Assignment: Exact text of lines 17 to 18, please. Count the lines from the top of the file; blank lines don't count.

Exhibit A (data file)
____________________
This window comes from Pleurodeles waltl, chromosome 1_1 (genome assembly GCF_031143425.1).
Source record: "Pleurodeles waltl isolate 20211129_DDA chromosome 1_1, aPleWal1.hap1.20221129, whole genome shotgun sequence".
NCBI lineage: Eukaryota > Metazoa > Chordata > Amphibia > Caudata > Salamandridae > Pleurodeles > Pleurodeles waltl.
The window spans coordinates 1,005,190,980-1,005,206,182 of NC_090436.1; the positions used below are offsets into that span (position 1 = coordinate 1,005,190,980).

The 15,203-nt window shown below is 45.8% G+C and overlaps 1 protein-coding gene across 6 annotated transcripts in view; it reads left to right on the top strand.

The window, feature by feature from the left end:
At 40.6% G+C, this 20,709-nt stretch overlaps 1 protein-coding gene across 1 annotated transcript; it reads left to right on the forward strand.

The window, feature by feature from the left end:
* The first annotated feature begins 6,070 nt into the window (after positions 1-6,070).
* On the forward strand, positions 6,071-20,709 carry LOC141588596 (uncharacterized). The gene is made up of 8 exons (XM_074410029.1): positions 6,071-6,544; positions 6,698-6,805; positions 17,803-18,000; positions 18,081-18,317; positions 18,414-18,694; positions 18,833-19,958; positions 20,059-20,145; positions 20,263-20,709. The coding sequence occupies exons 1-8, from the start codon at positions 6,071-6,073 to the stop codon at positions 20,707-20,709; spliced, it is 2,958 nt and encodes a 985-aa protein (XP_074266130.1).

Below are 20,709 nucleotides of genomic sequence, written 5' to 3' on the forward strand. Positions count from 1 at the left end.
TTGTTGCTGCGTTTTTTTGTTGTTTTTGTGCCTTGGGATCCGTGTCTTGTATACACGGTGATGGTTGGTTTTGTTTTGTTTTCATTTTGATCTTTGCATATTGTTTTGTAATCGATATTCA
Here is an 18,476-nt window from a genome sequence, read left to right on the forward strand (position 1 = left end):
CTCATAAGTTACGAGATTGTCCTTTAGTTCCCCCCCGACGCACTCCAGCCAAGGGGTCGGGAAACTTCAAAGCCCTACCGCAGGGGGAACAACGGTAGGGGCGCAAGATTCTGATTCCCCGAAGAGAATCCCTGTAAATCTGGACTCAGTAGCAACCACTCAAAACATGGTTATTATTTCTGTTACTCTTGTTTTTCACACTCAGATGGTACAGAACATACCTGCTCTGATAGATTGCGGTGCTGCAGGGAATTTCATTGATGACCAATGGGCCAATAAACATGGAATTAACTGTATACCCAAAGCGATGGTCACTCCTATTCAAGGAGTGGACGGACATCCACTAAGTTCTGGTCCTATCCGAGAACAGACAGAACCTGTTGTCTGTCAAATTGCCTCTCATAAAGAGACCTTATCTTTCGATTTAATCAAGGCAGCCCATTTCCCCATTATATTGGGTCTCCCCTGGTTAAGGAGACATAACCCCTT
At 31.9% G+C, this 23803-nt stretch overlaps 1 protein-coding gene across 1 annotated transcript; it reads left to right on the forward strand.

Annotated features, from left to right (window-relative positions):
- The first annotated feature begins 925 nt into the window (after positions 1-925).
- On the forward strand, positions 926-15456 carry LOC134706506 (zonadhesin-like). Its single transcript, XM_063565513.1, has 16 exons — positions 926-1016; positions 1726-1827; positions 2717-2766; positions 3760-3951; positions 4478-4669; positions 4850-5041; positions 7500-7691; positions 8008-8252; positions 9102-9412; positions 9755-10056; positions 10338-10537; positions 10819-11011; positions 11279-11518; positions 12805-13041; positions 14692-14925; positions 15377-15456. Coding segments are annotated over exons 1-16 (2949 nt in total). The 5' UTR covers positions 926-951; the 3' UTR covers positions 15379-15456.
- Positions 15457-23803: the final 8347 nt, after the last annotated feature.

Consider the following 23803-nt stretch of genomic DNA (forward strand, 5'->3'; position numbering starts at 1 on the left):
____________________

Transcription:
- The first annotated feature begins 925 nt into the window (after positions 1-925).
- On the forward strand, positions 926-15456 carry LOC134706506 (zonadhesin-like). Its single transcript, XM_063565513.1, has 16 exons — positions 926-1016; positions 1726-1827; positions 2717-2766; positions 3760-3951; positions 4478-4669; positions 4850-5041; positions 7500-7691; positions 8008-8252; positions 9102-9412; positions 9755-10056; positions 10338-10537; positions 10819-11011; positions 11279-11518; positions 12805-13041; positions 14692-14925; positions 15377-15456. Coding segments are annotated over exons 1-16 (2949 nt in total). The 5' UTR covers positions 926-951; the 3' UTR covers positions 15379-15456.